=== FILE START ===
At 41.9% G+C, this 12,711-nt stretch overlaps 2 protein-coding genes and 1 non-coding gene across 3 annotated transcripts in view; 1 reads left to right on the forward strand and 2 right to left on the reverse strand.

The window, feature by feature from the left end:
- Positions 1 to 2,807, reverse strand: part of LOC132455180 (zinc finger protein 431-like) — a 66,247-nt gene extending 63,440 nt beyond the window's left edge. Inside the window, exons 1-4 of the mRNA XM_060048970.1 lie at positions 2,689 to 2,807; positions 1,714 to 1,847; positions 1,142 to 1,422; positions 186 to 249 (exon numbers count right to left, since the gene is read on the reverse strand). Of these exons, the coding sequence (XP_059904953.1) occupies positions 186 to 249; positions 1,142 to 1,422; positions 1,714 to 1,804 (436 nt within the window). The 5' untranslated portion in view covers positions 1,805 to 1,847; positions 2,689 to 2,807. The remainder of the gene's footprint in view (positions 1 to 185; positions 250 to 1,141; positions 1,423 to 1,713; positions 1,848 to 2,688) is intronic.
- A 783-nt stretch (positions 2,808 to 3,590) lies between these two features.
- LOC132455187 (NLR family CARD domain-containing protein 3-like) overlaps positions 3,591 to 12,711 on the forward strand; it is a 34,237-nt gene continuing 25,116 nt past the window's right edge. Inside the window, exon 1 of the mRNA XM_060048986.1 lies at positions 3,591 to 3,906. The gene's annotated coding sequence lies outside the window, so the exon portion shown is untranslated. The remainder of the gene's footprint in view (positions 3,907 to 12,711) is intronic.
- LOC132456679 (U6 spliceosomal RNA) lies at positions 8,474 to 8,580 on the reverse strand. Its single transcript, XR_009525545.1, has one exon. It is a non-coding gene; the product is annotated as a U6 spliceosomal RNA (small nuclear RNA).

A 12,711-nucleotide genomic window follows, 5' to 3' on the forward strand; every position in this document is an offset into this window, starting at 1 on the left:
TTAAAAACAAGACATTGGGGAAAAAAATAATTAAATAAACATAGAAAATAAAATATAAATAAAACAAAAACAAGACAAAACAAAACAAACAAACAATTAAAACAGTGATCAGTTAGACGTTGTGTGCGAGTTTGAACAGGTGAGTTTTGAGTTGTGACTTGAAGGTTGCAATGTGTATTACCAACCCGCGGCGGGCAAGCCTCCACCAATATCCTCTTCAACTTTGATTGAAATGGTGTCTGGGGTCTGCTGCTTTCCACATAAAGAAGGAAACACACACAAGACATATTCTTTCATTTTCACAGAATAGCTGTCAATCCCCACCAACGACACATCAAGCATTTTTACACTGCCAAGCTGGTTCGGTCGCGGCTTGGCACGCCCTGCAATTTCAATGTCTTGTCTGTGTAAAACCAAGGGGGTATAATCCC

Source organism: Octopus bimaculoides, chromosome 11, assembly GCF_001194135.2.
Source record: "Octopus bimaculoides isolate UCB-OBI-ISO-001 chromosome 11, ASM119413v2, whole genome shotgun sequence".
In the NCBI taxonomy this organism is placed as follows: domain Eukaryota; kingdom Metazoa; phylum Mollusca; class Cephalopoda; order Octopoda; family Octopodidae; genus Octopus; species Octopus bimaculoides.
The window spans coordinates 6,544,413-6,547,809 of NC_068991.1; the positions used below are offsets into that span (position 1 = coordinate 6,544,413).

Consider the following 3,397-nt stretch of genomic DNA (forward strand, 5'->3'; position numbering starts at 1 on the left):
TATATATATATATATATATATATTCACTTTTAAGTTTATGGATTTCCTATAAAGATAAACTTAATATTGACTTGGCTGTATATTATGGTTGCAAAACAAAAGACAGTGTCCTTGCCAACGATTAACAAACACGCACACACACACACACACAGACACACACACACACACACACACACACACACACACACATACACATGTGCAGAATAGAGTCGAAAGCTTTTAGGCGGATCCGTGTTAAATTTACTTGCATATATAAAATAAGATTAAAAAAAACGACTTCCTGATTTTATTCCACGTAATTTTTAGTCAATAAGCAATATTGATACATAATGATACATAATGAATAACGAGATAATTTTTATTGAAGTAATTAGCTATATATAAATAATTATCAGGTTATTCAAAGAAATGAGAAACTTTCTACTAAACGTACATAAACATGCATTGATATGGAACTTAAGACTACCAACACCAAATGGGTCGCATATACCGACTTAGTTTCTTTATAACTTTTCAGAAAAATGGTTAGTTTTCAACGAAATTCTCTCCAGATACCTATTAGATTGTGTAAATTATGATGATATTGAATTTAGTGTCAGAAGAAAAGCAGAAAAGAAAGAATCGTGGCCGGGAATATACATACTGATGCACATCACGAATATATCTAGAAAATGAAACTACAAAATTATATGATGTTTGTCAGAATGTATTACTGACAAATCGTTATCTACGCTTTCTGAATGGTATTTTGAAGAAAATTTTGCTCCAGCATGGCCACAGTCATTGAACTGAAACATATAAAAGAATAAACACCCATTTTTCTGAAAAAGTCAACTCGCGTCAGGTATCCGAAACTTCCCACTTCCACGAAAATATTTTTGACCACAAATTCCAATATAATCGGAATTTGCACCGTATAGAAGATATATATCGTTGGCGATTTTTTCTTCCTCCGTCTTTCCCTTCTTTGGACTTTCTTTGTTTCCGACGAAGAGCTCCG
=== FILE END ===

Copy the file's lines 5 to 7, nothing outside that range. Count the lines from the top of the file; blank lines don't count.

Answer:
- LOC132455187 (NLR family CARD domain-containing protein 3-like) overlaps positions 3,591 to 12,711 on the forward strand; it is a 34,237-nt gene continuing 25,116 nt past the window's right edge. Inside the window, exon 1 of the mRNA XM_060048986.1 lies at positions 3,591 to 3,906. The gene's annotated coding sequence lies outside the window, so the exon portion shown is untranslated. The remainder of the gene's footprint in view (positions 3,907 to 12,711) is intronic.
- LOC132456679 (U6 spliceosomal RNA) lies at positions 8,474 to 8,580 on the reverse strand. Its single transcript, XR_009525545.1, has one exon. It is a non-coding gene; the product is annotated as a U6 spliceosomal RNA (small nuclear RNA).

A 12,711-nucleotide genomic window follows, 5' to 3' on the forward strand; every position in this document is an offset into this window, starting at 1 on the left: